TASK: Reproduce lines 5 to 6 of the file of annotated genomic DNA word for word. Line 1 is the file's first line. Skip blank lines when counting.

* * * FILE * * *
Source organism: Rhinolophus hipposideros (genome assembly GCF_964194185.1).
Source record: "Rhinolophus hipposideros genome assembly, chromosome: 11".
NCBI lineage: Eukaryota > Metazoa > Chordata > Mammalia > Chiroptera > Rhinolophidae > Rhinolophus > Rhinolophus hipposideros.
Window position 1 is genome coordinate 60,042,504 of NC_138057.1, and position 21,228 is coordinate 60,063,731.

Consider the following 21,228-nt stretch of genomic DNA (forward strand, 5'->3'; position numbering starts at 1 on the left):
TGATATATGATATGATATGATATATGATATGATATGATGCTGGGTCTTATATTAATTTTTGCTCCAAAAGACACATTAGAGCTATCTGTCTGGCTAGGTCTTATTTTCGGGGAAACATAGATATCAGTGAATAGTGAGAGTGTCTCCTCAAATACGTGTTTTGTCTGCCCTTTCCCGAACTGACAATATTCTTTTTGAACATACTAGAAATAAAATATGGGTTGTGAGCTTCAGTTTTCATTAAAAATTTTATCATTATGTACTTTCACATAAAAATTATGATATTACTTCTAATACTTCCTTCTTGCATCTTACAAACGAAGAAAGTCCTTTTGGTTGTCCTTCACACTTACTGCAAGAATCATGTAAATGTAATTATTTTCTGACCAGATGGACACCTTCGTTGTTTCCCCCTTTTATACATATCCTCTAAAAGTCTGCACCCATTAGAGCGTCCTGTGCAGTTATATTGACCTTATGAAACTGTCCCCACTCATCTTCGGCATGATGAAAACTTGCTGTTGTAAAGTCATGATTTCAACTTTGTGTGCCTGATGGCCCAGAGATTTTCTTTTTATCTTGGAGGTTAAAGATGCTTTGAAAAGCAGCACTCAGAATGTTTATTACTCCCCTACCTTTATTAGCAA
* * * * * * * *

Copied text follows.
Consider the following 21,228-nt stretch of genomic DNA (forward strand, 5'->3'; position numbering starts at 1 on the left):
TGATATATGATATGATATGATATATGATATGATATGATGCTGGGTCTTATATTAATTTTTGCTCCAAAAGACACATTAGAGCTATCTGTCTGGCTAGGTCTTATTTTCGGGGAAACATAGATATCAGTGAATAGTGAGAGTGTCTCCTCAAATACGTGTTTTGTCTGCCCTTTCCCGAACTGACAATATTCTTTTTGAACATACTAGAAATAAAATATGGGTTGTGAGCTTCAGTTTTCATTAAAAATTTTATCATTATGTACTTTCACATAAAAATTATGATATTACTTCTAATACTTCCTTCTTGCATCTTACAAACGAAGAAAGTCCTTTTGGTTGTCCTTCACACTTACTGCAAGAATCATGTAAATGTAATTATTTTCTGACCAGATGGACACCTTCGTTGTTTCCCCCTTTTATACATATCCTCTAAAAGTCTGCACCCATTAGAGCGTCCTGTGCAGTTATATTGACCTTATGAAACTGTCCCCACTCATCTTCGGCATGATGAAAACTTGCTGTTGTAAAGTCATGATTTCAACTTTGTGTGCCTGATGGCCCAGAGATTTTCTTTTTATCTTGGAGGTTAAAGATGCTTTGAAAAGCAGCACTCAGAATGTTTATTACTCCCCTACCTTTATTAGCAA